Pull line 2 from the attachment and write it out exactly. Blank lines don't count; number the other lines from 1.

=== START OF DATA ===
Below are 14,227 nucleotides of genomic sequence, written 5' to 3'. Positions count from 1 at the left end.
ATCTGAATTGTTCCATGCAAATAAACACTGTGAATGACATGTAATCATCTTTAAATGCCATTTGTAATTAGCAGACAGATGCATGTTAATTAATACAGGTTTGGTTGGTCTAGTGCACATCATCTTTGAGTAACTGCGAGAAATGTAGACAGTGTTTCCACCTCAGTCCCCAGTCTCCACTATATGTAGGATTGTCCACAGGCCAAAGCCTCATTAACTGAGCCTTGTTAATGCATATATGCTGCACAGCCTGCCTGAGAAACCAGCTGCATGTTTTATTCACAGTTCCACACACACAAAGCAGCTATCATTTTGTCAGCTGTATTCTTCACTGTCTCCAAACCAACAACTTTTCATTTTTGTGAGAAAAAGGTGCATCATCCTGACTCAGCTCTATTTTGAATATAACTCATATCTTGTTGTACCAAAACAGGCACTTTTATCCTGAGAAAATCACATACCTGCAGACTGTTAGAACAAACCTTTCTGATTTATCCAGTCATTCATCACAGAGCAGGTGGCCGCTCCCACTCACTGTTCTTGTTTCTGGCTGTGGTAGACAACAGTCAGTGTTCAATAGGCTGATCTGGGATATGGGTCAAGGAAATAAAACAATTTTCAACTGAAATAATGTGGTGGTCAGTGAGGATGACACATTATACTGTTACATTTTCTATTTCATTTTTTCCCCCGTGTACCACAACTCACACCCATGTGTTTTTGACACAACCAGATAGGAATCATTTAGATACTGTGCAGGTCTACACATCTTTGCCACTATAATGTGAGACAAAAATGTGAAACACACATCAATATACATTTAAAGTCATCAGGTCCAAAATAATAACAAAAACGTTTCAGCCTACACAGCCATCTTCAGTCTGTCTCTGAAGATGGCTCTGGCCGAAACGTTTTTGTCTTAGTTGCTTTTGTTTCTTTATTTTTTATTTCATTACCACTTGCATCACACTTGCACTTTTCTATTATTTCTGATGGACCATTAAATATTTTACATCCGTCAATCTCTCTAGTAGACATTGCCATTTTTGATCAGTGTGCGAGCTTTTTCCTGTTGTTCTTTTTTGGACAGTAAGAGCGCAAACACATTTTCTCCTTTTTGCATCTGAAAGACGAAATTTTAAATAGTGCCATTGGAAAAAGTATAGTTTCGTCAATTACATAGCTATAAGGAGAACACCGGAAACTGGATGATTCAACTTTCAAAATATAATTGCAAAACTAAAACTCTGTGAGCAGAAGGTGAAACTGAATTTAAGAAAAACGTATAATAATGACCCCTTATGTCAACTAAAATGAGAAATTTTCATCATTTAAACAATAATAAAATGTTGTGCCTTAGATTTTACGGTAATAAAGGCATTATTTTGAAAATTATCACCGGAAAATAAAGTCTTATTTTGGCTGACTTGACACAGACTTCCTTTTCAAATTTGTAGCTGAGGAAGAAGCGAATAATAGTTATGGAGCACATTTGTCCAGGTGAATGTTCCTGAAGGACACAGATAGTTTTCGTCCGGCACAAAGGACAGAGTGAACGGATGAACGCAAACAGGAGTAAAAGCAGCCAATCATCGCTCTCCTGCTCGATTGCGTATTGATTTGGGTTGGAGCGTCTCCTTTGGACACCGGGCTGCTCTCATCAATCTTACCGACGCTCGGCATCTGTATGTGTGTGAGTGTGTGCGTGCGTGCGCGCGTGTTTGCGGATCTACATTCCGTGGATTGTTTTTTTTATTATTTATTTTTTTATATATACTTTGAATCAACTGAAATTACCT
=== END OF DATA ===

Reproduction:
ATCTGAATTGTTCCATGCAAATAAACACTGTGAATGACATGTAATCATCTTTAAATGCCATTTGTAATTAGCAGACAGATGCATGTTAATTAATACAGGTTTGGTTGGTCTAGTGCACATCATCTTTGAGTAACTGCGAGAAATGTAGACAGTGTTTCCACCTCAGTCCCCAGTCTCCACTATATGTAGGATTGTCCACAGGCCAAAGCCTCATTAACTGAGCCTTGTTAATGCATATATGCTGCACAGCCTGCCTGAGAAACCAGCTGCATGTTTTATTCACAGTTCCACACACACAAAGCAGCTATCATTTTGTCAGCTGTATTCTTCACTGTCTCCAAACCAACAACTTTTCATTTTTGTGAGAAAAAGGTGCATCATCCTGACTCAGCTCTATTTTGAATATAACTCATATCTTGTTGTACCAAAACAGGCACTTTTATCCTGAGAAAATCACATACCTGCAGACTGTTAGAACAAACCTTTCTGATTTATCCAGTCATTCATCACAGAGCAGGTGGCCGCTCCCACTCACTGTTCTTGTTTCTGGCTGTGGTAGACAACAGTCAGTGTTCAATAGGCTGATCTGGGATATGGGTCAAGGAAATAAAACAATTTTCAACTGAAATAATGTGGTGGTCAGTGAGGATGACACATTATACTGTTACATTTTCTATTTCATTTTTTCCCCCGTGTACCACAACTCACACCCATGTGTTTTTGACACAACCAGATAGGAATCATTTAGATACTGTGCAGGTCTACACATCTTTGCCACTATAATGTGAGACAAAAATGTGAAACACACATCAATATACATTTAAAGTCATCAGGTCCAAAATAATAACAAAAACGTTTCAGCCTACACAGCCATCTTCAGTCTGTCTCTGAAGATGGCTCTGGCCGAAACGTTTTTGTCTTAGTTGCTTTTGTTTCTTTATTTTTTATTTCATTACCACTTGCATCACACTTGCACTTTTCTATTATTTCTGATGGACCATTAAATATTTTACATCCGTCAATCTCTCTAGTAGACATTGCCATTTTTGATCAGTGTGCGAGCTTTTTCCTGTTGTTCTTTTTTGGACAGTAAGAGCGCAAACACATTTTCTCCTTTTTGCATCTGAAAGACGAAATTTTAAATAGTGCCATTGGAAAAAGTATAGTTTCGTCAATTACATAGCTATAAGGAGAACACCGGAAACTGGATGATTCAACTTTCAAAATATAATTGCAAAACTAAAACTCTGTGAGCAGAAGGTGAAACTGAATTTAAGAAAAACGTATAATAATGACCCCTTATGTCAACTAAAATGAGAAATTTTCATCATTTAAACAATAATAAAATGTTGTGCCTTAGATTTTACGGTAATAAAGGCATTATTTTGAAAATTATCACCGGAAAATAAAGTCTTATTTTGGCTGACTTGACACAGACTTCCTTTTCAAATTTGTAGCTGAGGAAGAAGCGAATAATAGTTATGGAGCACATTTGTCCAGGTGAATGTTCCTGAAGGACACAGATAGTTTTCGTCCGGCACAAAGGACAGAGTGAACGGATGAACGCAAACAGGAGTAAAAGCAGCCAATCATCGCTCTCCTGCTCGATTGCGTATTGATTTGGGTTGGAGCGTCTCCTTTGGACACCGGGCTGCTCTCATCAATCTTACCGACGCTCGGCATCTGTATGTGTGTGAGTGTGTGCGTGCGTGCGCGCGTGTTTGCGGATCTACATTCCGTGGATTGTTTTTTTTATTATTTATTTTTTTATATATACTTTGAATCAACTGAAATTACCT